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UF Health Traumatic Brain Injury Expertise Used on Frontlines in Ukraine

A group of Ukrainian soldiers
A group of Ukrainian soldiers. (Getty image)

Bang.

It was just one gunshot among the countless being fired nearly 6,000 miles away, but the impact of the resulting wound would soon reverberate all the way back at University of Florida Health in Gainesville.

That bullet struck the head of a Ukrainian soldier fighting in a fiercely contested area of eastern Ukraine. The soldier fell in the trenches near Ocheretyne, a village that was a key Russian strategic target in the Donetsk region.

A wound like this one would normally be fatal on the Ukrainian battlefield, the combatant left to die for lack of adequate medical know-how.

However, on April 28, some surprising news traveled from the war’s frontlines to the inbox of Chris Robinson, DO. The UF Health neurocritical care specialist had given a webinar focused on penetrating traumatic brain injury, or pTBI, just two days earlier to roughly 150 medical personnel in Ukraine, many of them medics.

“One of the combat medics in the field, in a trench, sent a picture of a soldier who got shot in the head that basically said based on what you just told me (in the webinar), I utilized it and actually saved the guy’s life, and normally we just let them go,” Dr. Robinson said. “It was amazing.”

Dr. Robinson had worked on that webinar presentation for a month and a half. He spent time getting it translated into Ukrainian, but first, he needed to at least have some glimpses of what those in his webinar were witnessing every day. He studied harrowing images of suffering soldiers to familiarize himself with the type of pTBIs he’d be lecturing about.

The goal was to provide guidance that could be used to quickly identify and treat these wounds, most caused by bullets or shrapnel while taking into consideration the medics’ limited resources.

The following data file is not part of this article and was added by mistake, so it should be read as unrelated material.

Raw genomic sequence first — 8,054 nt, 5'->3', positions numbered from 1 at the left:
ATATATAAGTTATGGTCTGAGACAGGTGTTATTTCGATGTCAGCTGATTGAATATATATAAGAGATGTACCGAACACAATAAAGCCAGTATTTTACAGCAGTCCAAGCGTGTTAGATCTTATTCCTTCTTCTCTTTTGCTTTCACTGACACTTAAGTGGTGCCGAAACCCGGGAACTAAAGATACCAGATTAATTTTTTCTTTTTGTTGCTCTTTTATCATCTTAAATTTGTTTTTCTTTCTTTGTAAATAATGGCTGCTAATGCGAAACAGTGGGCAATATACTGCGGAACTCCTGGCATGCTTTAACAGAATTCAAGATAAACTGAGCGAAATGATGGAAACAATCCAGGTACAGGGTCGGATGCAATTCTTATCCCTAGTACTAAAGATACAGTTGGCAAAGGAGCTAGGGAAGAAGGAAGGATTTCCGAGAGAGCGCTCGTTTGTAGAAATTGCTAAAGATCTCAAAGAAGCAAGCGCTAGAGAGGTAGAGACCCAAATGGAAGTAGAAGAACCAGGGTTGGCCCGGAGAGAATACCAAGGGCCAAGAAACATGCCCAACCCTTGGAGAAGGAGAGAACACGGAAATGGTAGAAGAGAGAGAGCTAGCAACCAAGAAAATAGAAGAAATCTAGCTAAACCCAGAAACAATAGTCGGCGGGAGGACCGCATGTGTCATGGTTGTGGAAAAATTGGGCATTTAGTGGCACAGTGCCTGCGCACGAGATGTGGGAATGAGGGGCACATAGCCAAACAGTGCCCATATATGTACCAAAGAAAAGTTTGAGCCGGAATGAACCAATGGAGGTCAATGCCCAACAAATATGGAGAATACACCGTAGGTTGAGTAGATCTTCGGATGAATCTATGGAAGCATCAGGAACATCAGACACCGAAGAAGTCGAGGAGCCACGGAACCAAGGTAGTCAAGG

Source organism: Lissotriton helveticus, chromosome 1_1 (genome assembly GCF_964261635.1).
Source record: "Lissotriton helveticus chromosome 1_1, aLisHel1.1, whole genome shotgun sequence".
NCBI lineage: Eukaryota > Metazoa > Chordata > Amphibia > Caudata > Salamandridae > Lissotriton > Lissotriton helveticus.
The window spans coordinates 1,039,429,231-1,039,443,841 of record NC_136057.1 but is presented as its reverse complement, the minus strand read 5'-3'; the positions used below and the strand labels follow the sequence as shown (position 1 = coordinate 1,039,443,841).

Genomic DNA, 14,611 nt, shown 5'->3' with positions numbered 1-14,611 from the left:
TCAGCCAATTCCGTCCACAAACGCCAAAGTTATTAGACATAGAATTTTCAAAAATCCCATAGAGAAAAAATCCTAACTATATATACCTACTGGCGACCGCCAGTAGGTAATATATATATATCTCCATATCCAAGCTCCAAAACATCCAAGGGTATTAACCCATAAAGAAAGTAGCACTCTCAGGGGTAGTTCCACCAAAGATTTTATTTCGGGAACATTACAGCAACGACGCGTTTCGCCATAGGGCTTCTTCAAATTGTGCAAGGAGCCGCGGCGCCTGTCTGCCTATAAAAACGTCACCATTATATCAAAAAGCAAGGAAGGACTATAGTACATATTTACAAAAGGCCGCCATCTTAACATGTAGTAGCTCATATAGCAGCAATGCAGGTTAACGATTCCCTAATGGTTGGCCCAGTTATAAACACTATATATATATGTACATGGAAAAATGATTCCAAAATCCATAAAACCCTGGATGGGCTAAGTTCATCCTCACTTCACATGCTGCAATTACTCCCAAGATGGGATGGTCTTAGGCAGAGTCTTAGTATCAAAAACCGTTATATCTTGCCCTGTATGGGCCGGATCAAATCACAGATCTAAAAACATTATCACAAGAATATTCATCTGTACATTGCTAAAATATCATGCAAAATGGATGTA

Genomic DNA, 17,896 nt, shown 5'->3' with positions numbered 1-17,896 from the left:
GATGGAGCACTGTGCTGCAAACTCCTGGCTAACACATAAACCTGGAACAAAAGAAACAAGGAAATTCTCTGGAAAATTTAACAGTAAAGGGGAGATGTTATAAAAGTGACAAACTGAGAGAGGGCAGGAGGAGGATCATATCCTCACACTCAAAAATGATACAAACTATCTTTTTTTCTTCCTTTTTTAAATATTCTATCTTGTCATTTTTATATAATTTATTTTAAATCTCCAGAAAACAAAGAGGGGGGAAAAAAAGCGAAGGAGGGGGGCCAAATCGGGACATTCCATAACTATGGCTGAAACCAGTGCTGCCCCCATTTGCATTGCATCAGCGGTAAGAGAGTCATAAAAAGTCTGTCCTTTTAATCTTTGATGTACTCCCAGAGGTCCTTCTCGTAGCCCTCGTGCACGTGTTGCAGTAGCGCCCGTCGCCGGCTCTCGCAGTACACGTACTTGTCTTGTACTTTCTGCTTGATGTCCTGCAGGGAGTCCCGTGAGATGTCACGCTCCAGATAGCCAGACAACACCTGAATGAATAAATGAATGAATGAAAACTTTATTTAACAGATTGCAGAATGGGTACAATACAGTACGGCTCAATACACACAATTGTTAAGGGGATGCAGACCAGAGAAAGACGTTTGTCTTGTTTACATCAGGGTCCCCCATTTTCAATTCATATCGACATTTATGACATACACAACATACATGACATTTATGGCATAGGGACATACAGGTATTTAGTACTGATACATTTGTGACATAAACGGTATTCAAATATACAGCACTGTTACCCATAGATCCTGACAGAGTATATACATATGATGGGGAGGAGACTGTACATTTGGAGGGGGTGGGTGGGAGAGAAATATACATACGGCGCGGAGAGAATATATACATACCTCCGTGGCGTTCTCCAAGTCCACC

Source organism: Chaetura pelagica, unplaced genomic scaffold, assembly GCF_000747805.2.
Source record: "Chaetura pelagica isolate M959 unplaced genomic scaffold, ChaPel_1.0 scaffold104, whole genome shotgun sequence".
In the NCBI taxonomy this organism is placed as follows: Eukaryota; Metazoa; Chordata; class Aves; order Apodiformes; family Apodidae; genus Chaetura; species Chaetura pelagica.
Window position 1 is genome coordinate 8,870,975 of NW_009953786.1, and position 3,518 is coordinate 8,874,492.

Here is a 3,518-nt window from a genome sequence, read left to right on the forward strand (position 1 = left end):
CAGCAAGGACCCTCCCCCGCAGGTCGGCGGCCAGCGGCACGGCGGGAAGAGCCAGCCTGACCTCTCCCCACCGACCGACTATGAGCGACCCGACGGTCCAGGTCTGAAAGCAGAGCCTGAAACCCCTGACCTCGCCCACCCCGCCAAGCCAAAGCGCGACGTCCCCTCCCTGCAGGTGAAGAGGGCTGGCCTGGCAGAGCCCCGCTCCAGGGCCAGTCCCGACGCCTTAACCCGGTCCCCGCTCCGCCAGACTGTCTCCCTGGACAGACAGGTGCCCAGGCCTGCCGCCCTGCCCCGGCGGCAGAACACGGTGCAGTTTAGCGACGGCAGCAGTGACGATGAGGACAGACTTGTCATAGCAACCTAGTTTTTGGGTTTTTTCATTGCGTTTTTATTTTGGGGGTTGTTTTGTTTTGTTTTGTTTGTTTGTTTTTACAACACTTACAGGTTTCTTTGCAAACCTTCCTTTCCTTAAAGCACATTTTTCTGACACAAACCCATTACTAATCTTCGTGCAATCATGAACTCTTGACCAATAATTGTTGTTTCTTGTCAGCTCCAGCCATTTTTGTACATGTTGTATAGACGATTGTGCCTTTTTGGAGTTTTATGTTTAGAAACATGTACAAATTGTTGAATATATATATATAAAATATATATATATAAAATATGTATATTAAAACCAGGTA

The challenge would be to design a webinar for a diverse range of medical personnel, and Dr. Robinson was prepared for that. What he didn’t quite expect was that he’d be sharing that information with people squarely in the midst of what resembles World War I-style warfare.

“I mean literally a guy was on his phone wearing camo and came out of a trench. I said, ‘Oh, my God,’” Dr. Robinson recalled. “From combat medics to doctors in the field hospitals, and then the neurosurgeons in the hospitals where those patients would go. I was like, ‘All right. I’m actually talking to people who really want to hear what I have to say.’”

If that weren’t true, the wounded soldier in the photo, halfway around the world and barely hanging on, would have run out of lifelines. He wouldn’t have been stabilized and delivered alive to the appropriate care unit by a combat medic who took precious time during a violent war to attend his webinar.

The standard treatment plan called for simply packing the wound. The approach in Dr. Robinson’s presentation covered six additional measures. They included recommendations on when to give blood transfusions; performing an emergency tracheostomy to ensure adequate oxygenation; administering a diuretic to lower intracranial pressure; and elevating a patient’s head 30 degrees when they’re being transported.

Chris Robinson, DO
Chris Robinson, DO

One of the combat medics in the field, in a trench, sent a picture of a soldier who got shot in the head that basically said based on what you just told me (in the webinar), I utilized it and actually saved the guy’s life, and normally we just let them go. It was amazing.